Doctors and hospitals have been using digital tools to help patients improve their health and habits, but it seems like the participation of pharmacies could be crucial too. Local pharmacy Bi-Rite is using mHealth softawre to empower their patients with knowledge and reminders, cutting complications and emergency costs.

In California, pharmacies too are embracing mHealth tools

The practice of keeping electronic records for patients has been increasing efficiency and accuracy for physicians, hospitals, and now pharmacies, too. All actors in the health industry have been adopting digital tools - some help practitioners save time and money, and others are geared towards patients to help influence behavior and make doctor advice and medication more effective. Often, the point of the prescription breaks down at the patient level - 700,000 people are admitted to emergency rooms every year because they do not adhere to prescribed medication procedures, according to I.R. Patel, R.Ph., of Bi-Rite Quality Pharmacy in La Habra, CA. To combat this systemic weakness, the pharmacy has piloted a new “patient engagement solution” developed by PrescribeWellness.

Customized communication reminds patients to take their medicine…

Software from PrescribeWellness focuses on communication as a way to improve health and wellness with their LinkWellness software. This service delivers timed messages to the patient from the medical professional, which are optimized by what they call “Voice of Authority” to appear to be sent directly from their trusted caregiver. These messages are tailored to impact a variety of target health outcomes - chronic disease management, behavioral change and medication adherence. PrescribeWellness has worked from the vantage point that empowering the patient is key to optimal health results. When patients receive messages that have unique content and optimal timing, they will make better decisions about their health.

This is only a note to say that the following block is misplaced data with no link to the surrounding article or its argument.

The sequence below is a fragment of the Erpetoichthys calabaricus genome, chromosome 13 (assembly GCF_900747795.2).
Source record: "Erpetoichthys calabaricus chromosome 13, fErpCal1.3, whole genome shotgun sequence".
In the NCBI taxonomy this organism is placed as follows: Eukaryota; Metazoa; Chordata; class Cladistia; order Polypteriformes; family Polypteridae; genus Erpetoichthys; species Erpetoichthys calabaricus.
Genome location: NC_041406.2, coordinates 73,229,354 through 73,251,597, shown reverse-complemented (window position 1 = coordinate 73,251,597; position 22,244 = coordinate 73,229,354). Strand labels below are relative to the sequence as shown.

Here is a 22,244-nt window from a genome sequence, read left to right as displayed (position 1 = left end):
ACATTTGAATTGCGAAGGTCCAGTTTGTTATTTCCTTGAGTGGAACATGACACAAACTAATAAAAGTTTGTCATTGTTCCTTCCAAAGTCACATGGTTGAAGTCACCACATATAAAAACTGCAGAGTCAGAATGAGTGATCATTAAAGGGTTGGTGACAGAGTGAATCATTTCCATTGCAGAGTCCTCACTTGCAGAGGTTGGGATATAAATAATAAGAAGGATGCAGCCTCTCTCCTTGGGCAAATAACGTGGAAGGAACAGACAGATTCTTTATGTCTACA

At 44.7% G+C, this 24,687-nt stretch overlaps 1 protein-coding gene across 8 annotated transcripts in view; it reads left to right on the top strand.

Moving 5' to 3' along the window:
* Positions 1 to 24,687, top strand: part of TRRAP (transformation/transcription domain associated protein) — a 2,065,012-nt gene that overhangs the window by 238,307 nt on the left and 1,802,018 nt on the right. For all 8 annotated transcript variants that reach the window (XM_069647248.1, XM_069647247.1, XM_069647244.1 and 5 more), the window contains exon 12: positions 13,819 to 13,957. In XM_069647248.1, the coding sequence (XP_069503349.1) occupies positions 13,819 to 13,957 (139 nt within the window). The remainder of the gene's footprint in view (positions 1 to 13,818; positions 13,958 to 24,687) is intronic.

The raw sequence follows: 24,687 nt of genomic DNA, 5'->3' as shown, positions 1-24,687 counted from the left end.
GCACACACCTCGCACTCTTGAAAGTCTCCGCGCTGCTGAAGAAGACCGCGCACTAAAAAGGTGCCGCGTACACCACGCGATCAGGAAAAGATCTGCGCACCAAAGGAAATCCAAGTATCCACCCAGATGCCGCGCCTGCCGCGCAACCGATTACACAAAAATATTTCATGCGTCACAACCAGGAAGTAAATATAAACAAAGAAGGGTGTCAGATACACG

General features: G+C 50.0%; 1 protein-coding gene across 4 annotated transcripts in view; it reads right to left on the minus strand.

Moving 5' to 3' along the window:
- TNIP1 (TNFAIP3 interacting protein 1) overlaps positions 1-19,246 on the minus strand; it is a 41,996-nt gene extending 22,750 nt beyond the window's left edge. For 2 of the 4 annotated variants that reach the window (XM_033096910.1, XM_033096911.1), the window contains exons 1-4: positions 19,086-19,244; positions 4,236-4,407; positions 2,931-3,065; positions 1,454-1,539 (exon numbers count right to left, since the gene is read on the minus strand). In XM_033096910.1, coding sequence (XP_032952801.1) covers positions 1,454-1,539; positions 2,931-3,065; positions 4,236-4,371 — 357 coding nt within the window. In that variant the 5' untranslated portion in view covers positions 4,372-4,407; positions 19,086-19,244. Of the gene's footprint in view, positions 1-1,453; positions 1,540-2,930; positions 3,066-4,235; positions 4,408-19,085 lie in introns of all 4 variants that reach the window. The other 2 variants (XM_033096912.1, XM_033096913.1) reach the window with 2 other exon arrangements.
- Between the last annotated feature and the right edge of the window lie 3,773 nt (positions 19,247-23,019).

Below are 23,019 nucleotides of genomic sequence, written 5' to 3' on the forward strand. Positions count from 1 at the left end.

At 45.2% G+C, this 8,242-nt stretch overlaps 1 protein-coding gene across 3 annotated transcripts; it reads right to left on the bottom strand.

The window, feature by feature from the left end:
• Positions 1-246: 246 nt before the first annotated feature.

… And keeps patients out of the hospital

A program to educate and encourage patients to follow their doctor’s advice is simple, but could improve lives and influence the industry. Currently, 130 million Americans suffer from more than one disease and are prescribed multiple medications. Not following prescriptions results in hospitalizations and $300 billion in costs annually. Improving adherence from 50 percent to 80 percent or more could save insurance companies and healthcare providers between $4K and $8K per patient. In the pilot program, doctors tailor very different messaging protocols for a patient with two daily medications a day than from “a patient taking 20 medications a day who is also suffering from dementia.” Adherence was shown to improve 16-33 percentage points depending on patient category.

By Ivory King